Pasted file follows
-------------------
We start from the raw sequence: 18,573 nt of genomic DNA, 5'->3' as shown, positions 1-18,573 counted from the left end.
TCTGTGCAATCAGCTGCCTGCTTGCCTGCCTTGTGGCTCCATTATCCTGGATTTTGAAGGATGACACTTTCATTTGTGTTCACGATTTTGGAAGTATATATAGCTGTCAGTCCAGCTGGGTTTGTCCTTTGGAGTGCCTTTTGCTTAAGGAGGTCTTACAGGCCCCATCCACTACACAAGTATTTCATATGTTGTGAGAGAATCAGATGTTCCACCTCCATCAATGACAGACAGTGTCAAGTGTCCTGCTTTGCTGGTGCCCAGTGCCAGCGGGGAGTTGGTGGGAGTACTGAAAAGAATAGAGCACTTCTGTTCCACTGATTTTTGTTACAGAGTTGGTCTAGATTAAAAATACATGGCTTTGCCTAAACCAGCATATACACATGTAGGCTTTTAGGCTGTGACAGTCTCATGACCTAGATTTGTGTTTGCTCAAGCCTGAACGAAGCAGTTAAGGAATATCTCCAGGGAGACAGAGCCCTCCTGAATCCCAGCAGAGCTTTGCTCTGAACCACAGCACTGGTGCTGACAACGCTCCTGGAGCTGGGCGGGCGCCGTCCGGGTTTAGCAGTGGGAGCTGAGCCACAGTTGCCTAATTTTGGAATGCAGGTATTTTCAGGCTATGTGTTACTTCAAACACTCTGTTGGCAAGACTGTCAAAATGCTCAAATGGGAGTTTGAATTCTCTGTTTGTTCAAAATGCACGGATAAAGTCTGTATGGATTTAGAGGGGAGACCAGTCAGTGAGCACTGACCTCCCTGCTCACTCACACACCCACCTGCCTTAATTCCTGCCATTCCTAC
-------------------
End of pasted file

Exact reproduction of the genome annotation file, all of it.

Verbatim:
We start from the raw sequence: 18,573 nt of genomic DNA, 5'->3' as shown, positions 1-18,573 counted from the left end.
TCTGTGCAATCAGCTGCCTGCTTGCCTGCCTTGTGGCTCCATTATCCTGGATTTTGAAGGATGACACTTTCATTTGTGTTCACGATTTTGGAAGTATATATAGCTGTCAGTCCAGCTGGGTTTGTCCTTTGGAGTGCCTTTTGCTTAAGGAGGTCTTACAGGCCCCATCCACTACACAAGTATTTCATATGTTGTGAGAGAATCAGATGTTCCACCTCCATCAATGACAGACAGTGTCAAGTGTCCTGCTTTGCTGGTGCCCAGTGCCAGCGGGGAGTTGGTGGGAGTACTGAAAAGAATAGAGCACTTCTGTTCCACTGATTTTTGTTACAGAGTTGGTCTAGATTAAAAATACATGGCTTTGCCTAAACCAGCATATACACATGTAGGCTTTTAGGCTGTGACAGTCTCATGACCTAGATTTGTGTTTGCTCAAGCCTGAACGAAGCAGTTAAGGAATATCTCCAGGGAGACAGAGCCCTCCTGAATCCCAGCAGAGCTTTGCTCTGAACCACAGCACTGGTGCTGACAACGCTCCTGGAGCTGGGCGGGCGCCGTCCGGGTTTAGCAGTGGGAGCTGAGCCACAGTTGCCTAATTTTGGAATGCAGGTATTTTCAGGCTATGTGTTACTTCAAACACTCTGTTGGCAAGACTGTCAAAATGCTCAAATGGGAGTTTGAATTCTCTGTTTGTTCAAAATGCACGGATAAAGTCTGTATGGATTTAGAGGGGAGACCAGTCAGTGAGCACTGACCTCCCTGCTCACTCACACACCCACCTGCCTTAATTCCTGCCATTCCTAC